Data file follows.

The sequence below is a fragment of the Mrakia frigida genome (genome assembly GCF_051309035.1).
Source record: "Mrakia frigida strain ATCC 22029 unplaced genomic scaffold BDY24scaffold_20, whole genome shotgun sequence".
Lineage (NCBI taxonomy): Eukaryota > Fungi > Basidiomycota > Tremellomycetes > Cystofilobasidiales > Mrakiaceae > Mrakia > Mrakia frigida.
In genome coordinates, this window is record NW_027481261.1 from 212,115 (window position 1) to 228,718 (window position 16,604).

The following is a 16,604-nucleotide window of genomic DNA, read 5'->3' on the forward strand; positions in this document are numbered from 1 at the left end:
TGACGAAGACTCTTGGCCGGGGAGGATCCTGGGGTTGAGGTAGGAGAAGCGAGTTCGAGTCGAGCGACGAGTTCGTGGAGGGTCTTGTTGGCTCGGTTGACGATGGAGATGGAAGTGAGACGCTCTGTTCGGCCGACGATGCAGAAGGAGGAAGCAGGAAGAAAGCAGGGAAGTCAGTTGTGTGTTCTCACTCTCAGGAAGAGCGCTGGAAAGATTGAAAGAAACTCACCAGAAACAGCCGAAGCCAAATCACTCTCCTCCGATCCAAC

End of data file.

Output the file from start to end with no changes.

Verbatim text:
The sequence below is a fragment of the Mrakia frigida genome (genome assembly GCF_051309035.1).
Source record: "Mrakia frigida strain ATCC 22029 unplaced genomic scaffold BDY24scaffold_20, whole genome shotgun sequence".
Lineage (NCBI taxonomy): Eukaryota > Fungi > Basidiomycota > Tremellomycetes > Cystofilobasidiales > Mrakiaceae > Mrakia > Mrakia frigida.
In genome coordinates, this window is record NW_027481261.1 from 212,115 (window position 1) to 228,718 (window position 16,604).

The following is a 16,604-nucleotide window of genomic DNA, read 5'->3' on the forward strand; positions in this document are numbered from 1 at the left end:
TGACGAAGACTCTTGGCCGGGGAGGATCCTGGGGTTGAGGTAGGAGAAGCGAGTTCGAGTCGAGCGACGAGTTCGTGGAGGGTCTTGTTGGCTCGGTTGACGATGGAGATGGAAGTGAGACGCTCTGTTCGGCCGACGATGCAGAAGGAGGAAGCAGGAAGAAAGCAGGGAAGTCAGTTGTGTGTTCTCACTCTCAGGAAGAGCGCTGGAAAGATTGAAAGAAACTCACCAGAAACAGCCGAAGCCAAATCACTCTCCTCCGATCCAAC